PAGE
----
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Thursday, January 15, 2009

Genre War

I really thought I wasn't going to write this post. At least not this week. I was hoping people had matured past this point. Apparently I was wrong. Shame on me for having faith in humanity.

Let's stroll, shall we, through the wonderland of idiocy:

Surely we demand of “adult” writers (or perhaps what I really mean is “great” writers) higher moral and philosophical stakes?

Interesting point, but what morals? Whose morals? What guideline are we using here? Roman morals? Greek? Pygmy tribes from the heart of the jungle? Modern American? Not offensive... until you read the next person's response.

Well, of course we do demand of “great” writers—literary-fiction writers—higher moral and philosophical stakes.

Excuse me? I do so hope no one let this idiot vote. To be a great writer you have to write literary fiction. Well! Stone a crow! Some get Mr. Pratchett on the phone double time, he'll laugh his head off when he finds out he writes literary fiction!

And then we have this gem. A description of YA fiction:

I tend to think of young-adult fiction as sort of facile—a straightforward style, uncomplicated themes and morals—

No, I don't write YA usually. I didn't enjoy my teenage years and I don't want to go back there and relive high school. Actually I do, in my nightmares I run around my old high school waving my college diploma and begging for them to release me - only to be told that I have to finish an obscure class to graduate and thus re-earn my college degree. I wake up in cold shivers, screaming, every time. That doesn't mean you can insult an entire genre. Any genre. There are even literary works that have merit.

All of the above quotes are taken from the Book Bench Reads review of Headlong. And I was tipped off by Nathan's guest blogger Adrienne Kress, who aptly explains why she writes middle-grade fiction. As she so aptly writes:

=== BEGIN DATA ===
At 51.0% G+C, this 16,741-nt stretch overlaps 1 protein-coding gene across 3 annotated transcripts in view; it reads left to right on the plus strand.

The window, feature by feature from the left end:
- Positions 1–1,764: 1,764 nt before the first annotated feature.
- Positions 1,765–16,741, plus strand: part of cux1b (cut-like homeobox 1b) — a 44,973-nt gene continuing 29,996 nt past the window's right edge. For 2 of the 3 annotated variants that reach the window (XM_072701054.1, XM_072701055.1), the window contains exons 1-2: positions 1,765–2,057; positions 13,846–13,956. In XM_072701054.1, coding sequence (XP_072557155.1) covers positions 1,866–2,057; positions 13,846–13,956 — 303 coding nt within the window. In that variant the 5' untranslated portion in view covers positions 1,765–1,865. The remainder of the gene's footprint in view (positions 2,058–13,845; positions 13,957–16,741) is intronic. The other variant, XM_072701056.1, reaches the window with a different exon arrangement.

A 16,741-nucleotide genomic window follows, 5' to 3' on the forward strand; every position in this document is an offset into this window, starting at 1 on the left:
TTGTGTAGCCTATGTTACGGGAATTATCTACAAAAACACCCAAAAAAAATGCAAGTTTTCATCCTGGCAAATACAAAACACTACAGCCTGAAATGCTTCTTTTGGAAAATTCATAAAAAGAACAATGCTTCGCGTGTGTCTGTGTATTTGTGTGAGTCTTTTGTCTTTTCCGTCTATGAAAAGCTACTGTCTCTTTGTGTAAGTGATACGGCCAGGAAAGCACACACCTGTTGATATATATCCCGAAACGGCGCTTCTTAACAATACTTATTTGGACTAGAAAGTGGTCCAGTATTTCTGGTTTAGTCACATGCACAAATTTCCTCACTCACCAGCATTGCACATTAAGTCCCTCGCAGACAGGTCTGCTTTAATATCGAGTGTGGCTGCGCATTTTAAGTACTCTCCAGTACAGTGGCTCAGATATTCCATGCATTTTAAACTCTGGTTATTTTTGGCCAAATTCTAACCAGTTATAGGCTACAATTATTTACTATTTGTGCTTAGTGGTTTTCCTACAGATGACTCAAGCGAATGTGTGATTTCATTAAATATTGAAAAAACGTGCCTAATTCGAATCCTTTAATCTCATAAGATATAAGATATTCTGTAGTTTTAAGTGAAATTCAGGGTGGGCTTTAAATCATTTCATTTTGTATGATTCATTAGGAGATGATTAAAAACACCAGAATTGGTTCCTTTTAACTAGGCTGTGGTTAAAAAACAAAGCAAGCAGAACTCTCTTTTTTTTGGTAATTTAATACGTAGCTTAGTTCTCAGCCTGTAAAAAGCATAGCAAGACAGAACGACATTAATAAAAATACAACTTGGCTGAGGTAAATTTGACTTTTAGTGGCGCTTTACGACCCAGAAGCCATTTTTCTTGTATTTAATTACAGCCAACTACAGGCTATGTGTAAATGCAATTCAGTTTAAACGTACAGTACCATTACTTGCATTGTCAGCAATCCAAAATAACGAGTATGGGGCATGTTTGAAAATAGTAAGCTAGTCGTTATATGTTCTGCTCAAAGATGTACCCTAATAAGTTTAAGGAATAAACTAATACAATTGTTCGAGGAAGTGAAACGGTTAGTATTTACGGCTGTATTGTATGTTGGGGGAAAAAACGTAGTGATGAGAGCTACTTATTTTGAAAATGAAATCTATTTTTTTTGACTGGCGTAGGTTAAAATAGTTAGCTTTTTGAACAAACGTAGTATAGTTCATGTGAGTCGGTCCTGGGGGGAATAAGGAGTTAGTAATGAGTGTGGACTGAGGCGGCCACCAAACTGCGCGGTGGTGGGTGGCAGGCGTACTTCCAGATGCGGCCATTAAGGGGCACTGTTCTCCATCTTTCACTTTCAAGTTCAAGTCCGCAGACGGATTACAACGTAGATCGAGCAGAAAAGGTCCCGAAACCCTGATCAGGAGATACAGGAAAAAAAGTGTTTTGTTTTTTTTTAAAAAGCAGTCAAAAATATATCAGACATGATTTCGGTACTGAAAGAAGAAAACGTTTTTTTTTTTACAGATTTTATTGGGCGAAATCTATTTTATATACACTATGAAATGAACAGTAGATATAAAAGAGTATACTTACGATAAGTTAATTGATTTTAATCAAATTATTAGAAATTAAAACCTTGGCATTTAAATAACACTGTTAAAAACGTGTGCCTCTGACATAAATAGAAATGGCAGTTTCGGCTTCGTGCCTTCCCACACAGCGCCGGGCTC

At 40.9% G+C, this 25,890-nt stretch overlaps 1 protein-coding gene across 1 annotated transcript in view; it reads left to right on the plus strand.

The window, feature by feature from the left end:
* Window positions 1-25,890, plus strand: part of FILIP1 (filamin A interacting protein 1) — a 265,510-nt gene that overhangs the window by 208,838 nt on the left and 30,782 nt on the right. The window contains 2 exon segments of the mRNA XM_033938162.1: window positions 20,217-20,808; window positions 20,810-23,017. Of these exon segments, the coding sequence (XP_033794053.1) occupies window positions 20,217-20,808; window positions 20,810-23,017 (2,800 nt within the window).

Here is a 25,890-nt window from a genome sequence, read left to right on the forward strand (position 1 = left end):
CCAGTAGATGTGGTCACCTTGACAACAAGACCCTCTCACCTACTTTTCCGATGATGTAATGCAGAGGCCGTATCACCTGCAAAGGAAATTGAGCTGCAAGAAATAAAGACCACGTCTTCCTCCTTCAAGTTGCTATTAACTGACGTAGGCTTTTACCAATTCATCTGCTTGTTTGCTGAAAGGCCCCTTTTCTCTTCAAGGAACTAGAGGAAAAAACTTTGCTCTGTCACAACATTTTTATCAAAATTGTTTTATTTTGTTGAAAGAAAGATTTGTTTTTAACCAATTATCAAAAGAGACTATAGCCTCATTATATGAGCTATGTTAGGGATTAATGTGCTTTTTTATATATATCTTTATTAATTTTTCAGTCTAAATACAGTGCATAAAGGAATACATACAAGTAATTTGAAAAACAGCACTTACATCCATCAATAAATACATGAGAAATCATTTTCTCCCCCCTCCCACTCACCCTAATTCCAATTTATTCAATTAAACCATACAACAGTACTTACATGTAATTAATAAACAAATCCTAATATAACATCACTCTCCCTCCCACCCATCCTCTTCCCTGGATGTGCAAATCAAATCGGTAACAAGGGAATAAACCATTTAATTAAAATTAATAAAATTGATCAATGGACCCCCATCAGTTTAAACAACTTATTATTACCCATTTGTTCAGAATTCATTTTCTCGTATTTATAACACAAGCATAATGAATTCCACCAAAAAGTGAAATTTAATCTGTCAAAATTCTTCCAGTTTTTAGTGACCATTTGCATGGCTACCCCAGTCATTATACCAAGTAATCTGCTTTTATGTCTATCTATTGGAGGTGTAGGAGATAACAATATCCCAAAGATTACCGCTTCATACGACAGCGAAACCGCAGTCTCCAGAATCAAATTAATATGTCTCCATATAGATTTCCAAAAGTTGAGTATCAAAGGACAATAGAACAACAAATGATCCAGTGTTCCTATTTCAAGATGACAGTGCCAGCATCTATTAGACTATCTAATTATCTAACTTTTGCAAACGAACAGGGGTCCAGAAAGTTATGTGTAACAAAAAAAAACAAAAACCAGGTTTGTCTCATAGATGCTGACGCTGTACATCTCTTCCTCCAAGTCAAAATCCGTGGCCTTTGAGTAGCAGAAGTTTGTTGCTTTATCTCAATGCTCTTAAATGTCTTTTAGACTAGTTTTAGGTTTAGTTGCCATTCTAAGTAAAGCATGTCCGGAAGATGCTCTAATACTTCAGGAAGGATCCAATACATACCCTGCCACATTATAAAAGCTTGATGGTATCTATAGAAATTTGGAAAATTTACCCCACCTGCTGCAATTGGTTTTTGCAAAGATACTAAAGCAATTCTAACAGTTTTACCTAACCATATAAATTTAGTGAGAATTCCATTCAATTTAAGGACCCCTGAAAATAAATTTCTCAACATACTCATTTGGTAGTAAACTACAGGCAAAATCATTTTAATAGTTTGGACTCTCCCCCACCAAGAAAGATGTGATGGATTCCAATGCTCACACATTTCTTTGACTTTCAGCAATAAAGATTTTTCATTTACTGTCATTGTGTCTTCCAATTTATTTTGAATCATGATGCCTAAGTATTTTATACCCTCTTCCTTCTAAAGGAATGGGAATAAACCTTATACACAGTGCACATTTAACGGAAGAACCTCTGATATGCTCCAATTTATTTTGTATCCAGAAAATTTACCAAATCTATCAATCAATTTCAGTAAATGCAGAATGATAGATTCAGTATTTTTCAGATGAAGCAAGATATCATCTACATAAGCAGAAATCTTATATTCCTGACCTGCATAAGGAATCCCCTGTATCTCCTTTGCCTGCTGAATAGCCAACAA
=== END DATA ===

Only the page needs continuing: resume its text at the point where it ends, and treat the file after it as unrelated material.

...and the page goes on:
It is a question that supposes that in an ideal world, an author’s first choice would obviously be to write for adults, because those are the “real” books. I mean, let’s face it, there is a stigma attached with writing books that aren’t for adults. There is also a stigma attached to writing genre fiction (SF/Fantasy) or romance books. In general, it is widely known that there are certain genres out there that don’t, for whatever reason, earn the same respect as commercial or literary fiction.

Yeah, I've noticed that too. I think all authors have. If you want awards you have to belong to the good ol' boy school and write... uh... I really can't think of a polite term so let's settle for Literary Fiction and pretend I don't use that like a curse word. 'k?

I'm not sure I can even get into the mindset of someone who appreciates only one genre. And only lit-fic at that. I remember lit-fic, usually in the same nightmares where I'm wandering my hgih school hallways, the books weren't very exciting. Half the time I wanted to reach for brain-bleach by chapter three. And, at the end of the day, the classic books didn't influence me as much as other, less regarded, works.